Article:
The real Hillary Clinton?

February 8, 2008

Ok, this isn’t really a political post at all, rather it’s about a new suite of online image editing tools called Aviary. They’ve put a great screen cast on YouTube showing just how cool their suite of tools is. This is impressive stuff for an online tool, how long till we can all ditch our bloatware and move to these online tools?

Looking through the rest of their product blog this is going to be very cool indeed!

And it’s not just images; they have a whole suite of tools from images, to video and even audio related.

Google News goes visual

June 27, 2007

Google news have now launched a visual way to read the news through a new interface which displays images from the news stories of the day along with the headlines and links to the stories.

It’s a really nice interface and as you hover over an image the list of headlines on the right scrolls and highlights those that are associated (nice AJAX work).

I like this way of browsing the news, now Google, please could you reverse engineer it so that when I hover over a headline and intro on the text version I get to see an associated image?

It seems Google may have slipped in some Neven Vision functionality into their image search without telling anyone!

It is now possible to search for images that only contain faces by appending the “&imgtype=face” query string onto the end of a search URL. There is currently no way to indicate that you only want to search for faces through the image search interface.

Is this going to pave the way for proper image recognition? Imagine being able to upload a photo of a friend and find all other images of them automagically!

Ajaxload

February 8, 2007

Very useful little app I came across today that I thought I’d share. It’s an Ajax based tool for creating loading indicator GIFs on the fly. There’s quite a selection of styles and they come in really handy for most web designers. Example GIF below.


Check out Ajaxload!

Good article in the New Scientist today regarding the coming launch of Polar Rose, an image search service that works with facial recognition technology combined with user input.

The article discusses the implications for privacy to all of us. While this is a huge step in the right direction for search (making it more accurate and allowing user input) the article makes some very valid points.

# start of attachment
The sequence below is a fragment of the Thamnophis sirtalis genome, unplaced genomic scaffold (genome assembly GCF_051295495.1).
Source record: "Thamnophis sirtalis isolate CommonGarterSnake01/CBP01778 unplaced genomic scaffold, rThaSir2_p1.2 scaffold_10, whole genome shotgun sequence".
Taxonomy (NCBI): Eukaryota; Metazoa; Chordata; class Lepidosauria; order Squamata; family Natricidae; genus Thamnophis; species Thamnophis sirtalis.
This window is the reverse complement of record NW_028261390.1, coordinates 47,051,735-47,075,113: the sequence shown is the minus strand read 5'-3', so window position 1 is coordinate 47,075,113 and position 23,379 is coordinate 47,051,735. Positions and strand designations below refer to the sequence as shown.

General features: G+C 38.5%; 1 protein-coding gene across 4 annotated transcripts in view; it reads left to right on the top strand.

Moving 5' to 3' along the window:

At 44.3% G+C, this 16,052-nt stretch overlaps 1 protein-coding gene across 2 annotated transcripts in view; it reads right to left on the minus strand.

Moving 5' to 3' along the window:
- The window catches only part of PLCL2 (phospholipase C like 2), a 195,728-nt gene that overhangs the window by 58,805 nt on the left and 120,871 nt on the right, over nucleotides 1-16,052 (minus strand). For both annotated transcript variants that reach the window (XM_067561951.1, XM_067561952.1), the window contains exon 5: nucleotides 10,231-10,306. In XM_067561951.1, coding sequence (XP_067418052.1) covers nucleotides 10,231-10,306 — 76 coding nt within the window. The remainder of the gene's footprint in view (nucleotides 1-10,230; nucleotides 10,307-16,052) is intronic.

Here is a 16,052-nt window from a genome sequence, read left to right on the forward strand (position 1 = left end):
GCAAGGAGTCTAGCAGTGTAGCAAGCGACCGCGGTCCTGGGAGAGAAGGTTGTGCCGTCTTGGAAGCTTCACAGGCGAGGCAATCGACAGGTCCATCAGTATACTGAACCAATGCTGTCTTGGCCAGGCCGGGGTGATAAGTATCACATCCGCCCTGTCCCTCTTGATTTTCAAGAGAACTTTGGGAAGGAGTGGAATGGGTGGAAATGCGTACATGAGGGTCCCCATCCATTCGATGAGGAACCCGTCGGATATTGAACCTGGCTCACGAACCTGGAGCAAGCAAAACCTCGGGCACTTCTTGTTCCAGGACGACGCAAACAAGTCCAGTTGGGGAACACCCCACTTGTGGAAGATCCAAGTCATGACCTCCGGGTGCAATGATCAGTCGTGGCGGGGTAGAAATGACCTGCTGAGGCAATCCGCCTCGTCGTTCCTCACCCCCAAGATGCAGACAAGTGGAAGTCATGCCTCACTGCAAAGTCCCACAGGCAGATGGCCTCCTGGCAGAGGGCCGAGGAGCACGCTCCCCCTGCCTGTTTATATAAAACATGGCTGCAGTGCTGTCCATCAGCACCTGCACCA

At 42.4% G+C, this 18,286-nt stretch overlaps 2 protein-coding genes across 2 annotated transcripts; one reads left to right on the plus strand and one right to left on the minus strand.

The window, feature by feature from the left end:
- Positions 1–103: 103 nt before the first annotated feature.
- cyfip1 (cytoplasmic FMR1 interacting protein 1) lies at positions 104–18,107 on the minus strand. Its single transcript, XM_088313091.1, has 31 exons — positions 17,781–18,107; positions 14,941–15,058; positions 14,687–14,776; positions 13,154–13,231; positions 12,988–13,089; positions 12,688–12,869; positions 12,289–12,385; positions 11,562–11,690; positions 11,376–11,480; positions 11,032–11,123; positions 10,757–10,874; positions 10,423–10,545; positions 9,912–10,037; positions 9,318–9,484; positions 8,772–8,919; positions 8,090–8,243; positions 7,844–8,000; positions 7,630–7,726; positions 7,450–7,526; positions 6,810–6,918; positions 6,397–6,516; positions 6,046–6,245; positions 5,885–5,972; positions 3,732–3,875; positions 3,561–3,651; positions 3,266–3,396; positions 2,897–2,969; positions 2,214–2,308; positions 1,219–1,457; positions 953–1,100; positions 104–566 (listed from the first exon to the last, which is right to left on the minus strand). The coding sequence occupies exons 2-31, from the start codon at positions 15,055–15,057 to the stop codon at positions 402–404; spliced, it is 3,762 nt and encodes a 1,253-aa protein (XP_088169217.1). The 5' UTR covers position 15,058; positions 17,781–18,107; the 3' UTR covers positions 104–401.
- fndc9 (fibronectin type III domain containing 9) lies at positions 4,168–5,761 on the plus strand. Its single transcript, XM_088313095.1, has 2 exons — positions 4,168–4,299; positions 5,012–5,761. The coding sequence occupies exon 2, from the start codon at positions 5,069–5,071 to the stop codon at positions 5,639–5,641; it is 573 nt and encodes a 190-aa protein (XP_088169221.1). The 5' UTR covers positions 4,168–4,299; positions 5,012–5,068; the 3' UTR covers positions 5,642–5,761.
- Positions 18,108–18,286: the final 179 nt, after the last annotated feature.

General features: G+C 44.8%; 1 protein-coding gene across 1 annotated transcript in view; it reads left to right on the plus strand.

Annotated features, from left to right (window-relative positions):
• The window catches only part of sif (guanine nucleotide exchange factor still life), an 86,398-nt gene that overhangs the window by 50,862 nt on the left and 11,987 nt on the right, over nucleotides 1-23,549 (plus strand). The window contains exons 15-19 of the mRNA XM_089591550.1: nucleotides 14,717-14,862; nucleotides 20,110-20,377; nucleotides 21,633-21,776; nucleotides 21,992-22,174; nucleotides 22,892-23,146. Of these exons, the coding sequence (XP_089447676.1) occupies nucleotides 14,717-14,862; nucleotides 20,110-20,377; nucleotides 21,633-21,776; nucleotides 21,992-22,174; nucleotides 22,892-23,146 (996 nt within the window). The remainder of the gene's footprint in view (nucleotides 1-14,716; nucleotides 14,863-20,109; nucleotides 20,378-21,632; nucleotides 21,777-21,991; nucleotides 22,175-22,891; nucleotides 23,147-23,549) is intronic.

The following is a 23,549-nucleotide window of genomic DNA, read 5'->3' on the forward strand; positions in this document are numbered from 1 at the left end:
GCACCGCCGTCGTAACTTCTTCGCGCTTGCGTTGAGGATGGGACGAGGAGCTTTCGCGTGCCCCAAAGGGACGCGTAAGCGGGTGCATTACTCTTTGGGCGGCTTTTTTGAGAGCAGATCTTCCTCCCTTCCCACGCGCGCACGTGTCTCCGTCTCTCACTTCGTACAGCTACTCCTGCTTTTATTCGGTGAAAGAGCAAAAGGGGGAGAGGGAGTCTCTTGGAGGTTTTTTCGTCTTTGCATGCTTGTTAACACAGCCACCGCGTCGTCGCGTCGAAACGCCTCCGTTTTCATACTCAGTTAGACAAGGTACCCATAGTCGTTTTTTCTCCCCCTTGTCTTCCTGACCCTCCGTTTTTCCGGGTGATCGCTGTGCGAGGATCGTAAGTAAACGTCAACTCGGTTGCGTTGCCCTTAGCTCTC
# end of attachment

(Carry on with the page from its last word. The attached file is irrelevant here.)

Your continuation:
It means we could all be tracked down through photo sites like Flickr and with users adding names and content to photos, it could make us all easily discoverable by the type of people we really don’t want to be able to discover us! I’m all in favour of new developments in search so it’s a difficult call as to whether this is taking it to a place where we really don’t want to be heading…

Like.com has launched now. This is the first truely visual search facility on the web and has been something I’ve been keeping a tab on for a while (knowing someone who worked on it). Riya are a company who have worked on technologies such as facial recognition in photos and they’re putting some of their fancy technology to work on the web.

Like.com provides a way to find things visually, if you submit an image it will return results that are visually similar, if you submit a text query it will convert that text into a visual search (using meta data one would assume) and again return results that are similar.

So far it’s only offering searches on fashion items (seems a natural place to start) but this could get really useful once it broadens it’s reach.

Soon you’ll be able to upload an image and look for similar results. This could be really useful for copyright holders etc.

This is a route I’d expected Google to go down after their acquisition of Neven Vision but it seems they’ve been beaten to it this time. It’ll be interest to see who’s first to implement this type of visual recognition technology into a video search.